No depth, no fun
Okay, of course, the relationship between a game having any kind of depth or not and wether it affects how fun it is, is pretty much debatable, but depth, specially in stroytelling can be very important, arguably one of the most important parts of a game.
Wether the story told in a video game is important or not is very dependant on the type of game we are talking about. For RPG´s for instance, story is essential, but maybe for an action shooter we can skip the story for the most part and still have a blast playing it.
Today, I want to talk about the importance of storytelling, and not just any storytelling, I want to talk about Environmental Storytelling.
Recently I read some parts of a book named “100 Principles of Game Design” and I realized that “Environmental Storytelling” is one of the aspects that we as gamers sometimes don´t really care that much, or take it for granted. Sometimes it is there, we expireance it, we enjoy it, but don´t ever realize we are even affected by it.
It refers to using the environment or the setting to tell parts or details of a story without having the player read great amounts of information and basically communicate parts of the story through indirect sources, not necessarly visually though. The book gives an example of using an NPC as a medium (no pun intended) to communicate this ideas. We can have this NPC maybe mumble something he is not happy with, telling the player something about the world he is exploring.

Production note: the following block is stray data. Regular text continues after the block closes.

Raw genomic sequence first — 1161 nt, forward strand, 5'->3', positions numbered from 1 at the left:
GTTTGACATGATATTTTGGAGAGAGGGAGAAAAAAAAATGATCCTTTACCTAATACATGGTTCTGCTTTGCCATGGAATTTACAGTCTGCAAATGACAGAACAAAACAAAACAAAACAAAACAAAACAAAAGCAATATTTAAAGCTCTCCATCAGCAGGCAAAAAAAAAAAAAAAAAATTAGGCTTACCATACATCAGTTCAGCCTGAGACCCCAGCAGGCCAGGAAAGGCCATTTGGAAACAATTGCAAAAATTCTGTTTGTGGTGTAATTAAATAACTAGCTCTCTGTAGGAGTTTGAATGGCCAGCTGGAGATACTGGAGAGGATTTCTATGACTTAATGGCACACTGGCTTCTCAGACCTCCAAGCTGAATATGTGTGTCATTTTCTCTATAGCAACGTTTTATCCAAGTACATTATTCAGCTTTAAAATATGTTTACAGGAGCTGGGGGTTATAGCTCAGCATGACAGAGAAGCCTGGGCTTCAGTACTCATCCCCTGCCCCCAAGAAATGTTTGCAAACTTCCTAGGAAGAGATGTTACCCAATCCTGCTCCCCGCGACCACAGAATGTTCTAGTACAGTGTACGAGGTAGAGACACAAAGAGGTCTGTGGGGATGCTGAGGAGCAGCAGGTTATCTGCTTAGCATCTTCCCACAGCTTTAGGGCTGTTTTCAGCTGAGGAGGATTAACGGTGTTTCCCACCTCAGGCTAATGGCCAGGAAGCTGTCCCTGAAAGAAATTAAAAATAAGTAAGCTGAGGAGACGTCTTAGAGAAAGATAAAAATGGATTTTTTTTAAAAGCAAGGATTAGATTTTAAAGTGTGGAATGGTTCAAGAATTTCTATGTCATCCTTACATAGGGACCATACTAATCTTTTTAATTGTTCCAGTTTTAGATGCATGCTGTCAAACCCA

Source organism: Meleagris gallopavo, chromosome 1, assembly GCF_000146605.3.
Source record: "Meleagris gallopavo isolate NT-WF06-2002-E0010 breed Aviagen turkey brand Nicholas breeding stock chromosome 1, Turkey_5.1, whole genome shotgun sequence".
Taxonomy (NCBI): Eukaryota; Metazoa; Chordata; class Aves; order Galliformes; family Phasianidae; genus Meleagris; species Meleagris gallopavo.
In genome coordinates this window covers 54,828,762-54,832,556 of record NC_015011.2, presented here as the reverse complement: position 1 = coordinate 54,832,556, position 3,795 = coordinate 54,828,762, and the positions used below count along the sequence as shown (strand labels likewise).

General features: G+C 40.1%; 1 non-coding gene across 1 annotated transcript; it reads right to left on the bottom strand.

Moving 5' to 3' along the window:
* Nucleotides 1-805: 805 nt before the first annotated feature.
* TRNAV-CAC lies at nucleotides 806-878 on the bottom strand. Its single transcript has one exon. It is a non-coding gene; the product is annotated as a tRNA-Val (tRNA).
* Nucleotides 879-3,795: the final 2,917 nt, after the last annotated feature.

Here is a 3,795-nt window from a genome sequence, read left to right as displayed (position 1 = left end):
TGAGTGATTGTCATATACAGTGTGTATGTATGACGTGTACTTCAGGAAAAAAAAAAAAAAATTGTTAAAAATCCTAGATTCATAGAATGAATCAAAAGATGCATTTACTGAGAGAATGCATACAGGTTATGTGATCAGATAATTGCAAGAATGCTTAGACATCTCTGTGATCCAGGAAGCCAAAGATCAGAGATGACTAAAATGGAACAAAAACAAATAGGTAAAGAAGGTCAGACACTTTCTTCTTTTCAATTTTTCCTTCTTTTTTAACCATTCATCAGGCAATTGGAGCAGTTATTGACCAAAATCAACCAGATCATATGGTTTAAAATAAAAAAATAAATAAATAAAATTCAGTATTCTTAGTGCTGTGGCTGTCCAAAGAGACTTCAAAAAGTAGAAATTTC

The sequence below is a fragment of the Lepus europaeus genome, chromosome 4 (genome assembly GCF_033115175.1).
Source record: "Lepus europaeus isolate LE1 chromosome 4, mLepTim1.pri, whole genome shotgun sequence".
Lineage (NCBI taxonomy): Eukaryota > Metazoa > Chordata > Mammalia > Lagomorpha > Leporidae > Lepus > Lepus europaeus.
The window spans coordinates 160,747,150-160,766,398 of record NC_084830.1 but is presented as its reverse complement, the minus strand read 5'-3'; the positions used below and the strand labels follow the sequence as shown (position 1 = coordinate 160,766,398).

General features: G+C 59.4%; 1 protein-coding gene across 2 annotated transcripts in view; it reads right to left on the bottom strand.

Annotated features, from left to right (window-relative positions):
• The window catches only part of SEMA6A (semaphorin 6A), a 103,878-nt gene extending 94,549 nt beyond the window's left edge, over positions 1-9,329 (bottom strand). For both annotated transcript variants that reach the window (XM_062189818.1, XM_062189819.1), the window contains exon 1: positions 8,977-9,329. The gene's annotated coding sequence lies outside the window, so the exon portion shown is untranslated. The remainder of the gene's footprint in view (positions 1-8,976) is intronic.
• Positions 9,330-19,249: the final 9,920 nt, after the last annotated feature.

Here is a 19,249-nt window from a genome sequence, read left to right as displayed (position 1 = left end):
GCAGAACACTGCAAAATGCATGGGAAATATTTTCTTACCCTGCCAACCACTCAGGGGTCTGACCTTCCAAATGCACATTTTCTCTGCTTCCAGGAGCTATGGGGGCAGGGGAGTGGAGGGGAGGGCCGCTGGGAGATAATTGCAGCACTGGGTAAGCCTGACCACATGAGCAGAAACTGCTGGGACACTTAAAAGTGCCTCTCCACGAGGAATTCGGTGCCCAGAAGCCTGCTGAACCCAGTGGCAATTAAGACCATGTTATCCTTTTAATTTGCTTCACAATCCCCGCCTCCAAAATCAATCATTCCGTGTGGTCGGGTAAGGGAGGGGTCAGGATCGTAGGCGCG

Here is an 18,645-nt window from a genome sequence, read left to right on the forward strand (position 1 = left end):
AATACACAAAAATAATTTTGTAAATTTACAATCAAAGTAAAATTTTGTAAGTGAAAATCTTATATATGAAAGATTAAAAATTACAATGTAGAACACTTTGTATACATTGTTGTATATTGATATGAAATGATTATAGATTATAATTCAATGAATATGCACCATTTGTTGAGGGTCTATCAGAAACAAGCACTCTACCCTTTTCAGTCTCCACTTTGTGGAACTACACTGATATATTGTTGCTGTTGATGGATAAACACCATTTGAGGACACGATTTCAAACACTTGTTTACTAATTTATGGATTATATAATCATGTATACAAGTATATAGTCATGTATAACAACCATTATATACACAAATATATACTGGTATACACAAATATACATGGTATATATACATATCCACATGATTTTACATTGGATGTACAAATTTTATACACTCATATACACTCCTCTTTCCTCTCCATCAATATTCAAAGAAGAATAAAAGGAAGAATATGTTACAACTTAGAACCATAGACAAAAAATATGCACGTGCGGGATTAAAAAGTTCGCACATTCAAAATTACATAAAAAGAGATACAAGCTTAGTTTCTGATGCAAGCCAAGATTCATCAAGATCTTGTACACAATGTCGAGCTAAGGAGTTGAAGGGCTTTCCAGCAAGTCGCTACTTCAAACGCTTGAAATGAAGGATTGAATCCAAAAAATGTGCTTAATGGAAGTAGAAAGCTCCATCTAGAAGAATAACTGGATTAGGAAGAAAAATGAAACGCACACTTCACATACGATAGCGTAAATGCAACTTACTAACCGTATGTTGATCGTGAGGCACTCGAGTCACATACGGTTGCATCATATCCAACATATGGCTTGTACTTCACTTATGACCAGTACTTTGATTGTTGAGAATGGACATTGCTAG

Great examples of this environmental storytelling are games like The Elder Scrolls: Skyrim, that has over 300 “Lore Books” to read which their sole purpose is to give the player more information about the world.
It is not a coincidence when players all around the world praise this games, it isn’t because they have dragons or guns or zombies. The reason this games stay in our hearts is because the devlopers gave us a world to dive in, to explore, to fall in love with, not just any jump here, slash there, generic game.
Environmental Storytelling is a very powerfull tool, and I´m happy that there are developers out there that take this as a very important part of the game design process.
I would be very pleased to see more of this level of effort in game developing, how about you?